When it comes to mixing partying with politics, no one does it better.
June 1 was marriage day in Illinois, the biggest day in gay rights history. The corks were popping, and so was the political rhetoric.
On Sunday the gay, lesbian, bisexual and transgender community made history as same-sex marriage became legal in Illinois. Nuptials kicked off around the state. Amid the festivities, LGBT advocates dispatched an “open letter” denouncing their new Enemy No. 1: Bruce Rauner.
“Today, as we celebrate the official commencement of the Religious Freedom and Marriage Fairness Act, we honor those officials who stood for freedom and equality,” read the letter, issued by Equality Illinois and signed by nearly 70 elected officials, activists and civic leaders.
“We also remember those public figures, like Bruce Rauner, who chose the side of bigotry and intolerance.”
The 2014 Republican gubernatorial nominee won’t disclose his personal views on same-sex marriage, and has repeatedly said he has no social issues agenda.
LGBT advocates attacked Rauner for refusing to “take a stand” on marriage equality. Last year, they noted, at a tea party event in downstate Quincy, he said of same-sex marriage: “They haven’t approved it in a referendum, so if I were governor, I would veto.”
And, they charged, a Rauner administration “would very likely be working behind-the-scenes to block new legislation and erode the existing laws protecting our families.”
On Monday morning marriage, advocates gathered at the Daley Center to slam Rauner at a press conference, then trotted off to the Museum of Contemporary Art to attend a gay marriage ceremony.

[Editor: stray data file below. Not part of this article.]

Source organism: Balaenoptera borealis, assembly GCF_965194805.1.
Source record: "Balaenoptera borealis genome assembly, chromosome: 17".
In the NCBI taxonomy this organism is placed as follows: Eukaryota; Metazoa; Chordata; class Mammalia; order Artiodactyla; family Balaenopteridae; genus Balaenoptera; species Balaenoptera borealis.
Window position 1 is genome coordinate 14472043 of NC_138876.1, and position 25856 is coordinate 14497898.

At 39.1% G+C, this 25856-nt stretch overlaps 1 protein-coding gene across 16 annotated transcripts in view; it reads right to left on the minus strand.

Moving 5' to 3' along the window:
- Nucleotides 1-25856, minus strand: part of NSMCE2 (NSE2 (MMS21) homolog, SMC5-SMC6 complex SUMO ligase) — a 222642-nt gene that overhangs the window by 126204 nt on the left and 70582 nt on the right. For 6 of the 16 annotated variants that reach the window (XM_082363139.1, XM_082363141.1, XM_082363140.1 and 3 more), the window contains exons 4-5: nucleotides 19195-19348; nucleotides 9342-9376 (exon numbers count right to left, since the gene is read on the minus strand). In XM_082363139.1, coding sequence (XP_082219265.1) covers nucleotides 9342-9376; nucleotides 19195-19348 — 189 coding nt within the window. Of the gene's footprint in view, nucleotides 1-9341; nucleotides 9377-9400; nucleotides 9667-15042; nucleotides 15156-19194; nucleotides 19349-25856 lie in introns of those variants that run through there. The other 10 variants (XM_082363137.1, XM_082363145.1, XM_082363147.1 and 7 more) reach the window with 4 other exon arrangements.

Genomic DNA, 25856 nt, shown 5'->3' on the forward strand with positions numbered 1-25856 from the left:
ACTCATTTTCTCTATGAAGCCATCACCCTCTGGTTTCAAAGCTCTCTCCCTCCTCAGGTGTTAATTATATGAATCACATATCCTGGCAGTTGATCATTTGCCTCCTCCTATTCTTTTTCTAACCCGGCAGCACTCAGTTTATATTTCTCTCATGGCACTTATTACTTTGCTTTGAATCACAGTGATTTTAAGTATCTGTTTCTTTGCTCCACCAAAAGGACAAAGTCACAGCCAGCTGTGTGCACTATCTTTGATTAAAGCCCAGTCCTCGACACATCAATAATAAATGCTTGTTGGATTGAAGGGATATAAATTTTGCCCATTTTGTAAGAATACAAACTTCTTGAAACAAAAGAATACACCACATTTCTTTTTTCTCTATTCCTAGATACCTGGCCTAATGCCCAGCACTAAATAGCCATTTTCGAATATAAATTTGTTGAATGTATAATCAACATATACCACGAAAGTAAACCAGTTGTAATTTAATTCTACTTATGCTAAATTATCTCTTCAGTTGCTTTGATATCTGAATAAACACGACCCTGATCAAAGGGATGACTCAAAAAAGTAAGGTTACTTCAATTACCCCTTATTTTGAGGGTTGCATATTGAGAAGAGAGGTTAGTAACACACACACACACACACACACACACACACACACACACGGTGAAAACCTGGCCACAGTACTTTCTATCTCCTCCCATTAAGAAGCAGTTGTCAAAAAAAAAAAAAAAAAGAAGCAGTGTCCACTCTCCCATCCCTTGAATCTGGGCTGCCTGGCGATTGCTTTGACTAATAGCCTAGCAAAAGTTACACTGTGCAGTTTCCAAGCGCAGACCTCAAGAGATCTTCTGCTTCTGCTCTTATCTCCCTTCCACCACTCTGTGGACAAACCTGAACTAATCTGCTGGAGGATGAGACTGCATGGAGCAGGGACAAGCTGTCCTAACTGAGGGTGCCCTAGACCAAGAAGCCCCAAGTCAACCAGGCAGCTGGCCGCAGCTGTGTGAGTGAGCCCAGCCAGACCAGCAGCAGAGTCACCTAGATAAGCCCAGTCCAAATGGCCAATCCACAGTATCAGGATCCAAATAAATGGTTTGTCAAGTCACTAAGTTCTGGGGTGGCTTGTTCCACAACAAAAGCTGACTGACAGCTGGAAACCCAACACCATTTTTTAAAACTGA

Rauner, meanwhile, sent good wishes to the celebrants, via a report in the Chicago Tribune.
“I have many gay friends, and if they choose to marry, I hope they have great lives together,” he was quoted as saying Monday, following a speech to the Naperville Area Chamber of Commerce.
Then he stepped up his game, touching on the possibility of repealing the historic marriage law. “Now it’s passed, it’s the law, I don’t have any agenda to change it, and the only way I’d change it is if it were done in a referendum — the voters said that they’d want to change it,” he said, according to the Tribune.
His messaging is murky, but Rauner may be tossing out a bright red herring to comfort conservative voters. He must reassure conservative GOP voters; he will need them energized to win in November. Rauner’s utterances about “no social issues” are aimed at comforting suburban women voters on their concerns about abortion, gun control and LGBT rights. He knows that in 2010 those same voters spurned GOP conservative nominee Bill Brady and gave a razor’s edge to Pat Quinn.
Where does Rauner stand? LGBT rights groups have a long track record of pinning politicians to the wall and making them stick. They punch above their weight.
Remember Glenn Poshard? The 1998 Democratic gubernatorial nominee was perceived as anti-gay. He was a no-show at that summer’s Pride Parade in Chicago. LGBT activists castigated Poshard up and down North Halsted Street, and it was downhill from there. Poshard lost to Republican George Ryan.
There is plenty more partying to come. The activists are organizing. This year’s Pride Parade comes June 29. Where will Rauner stand?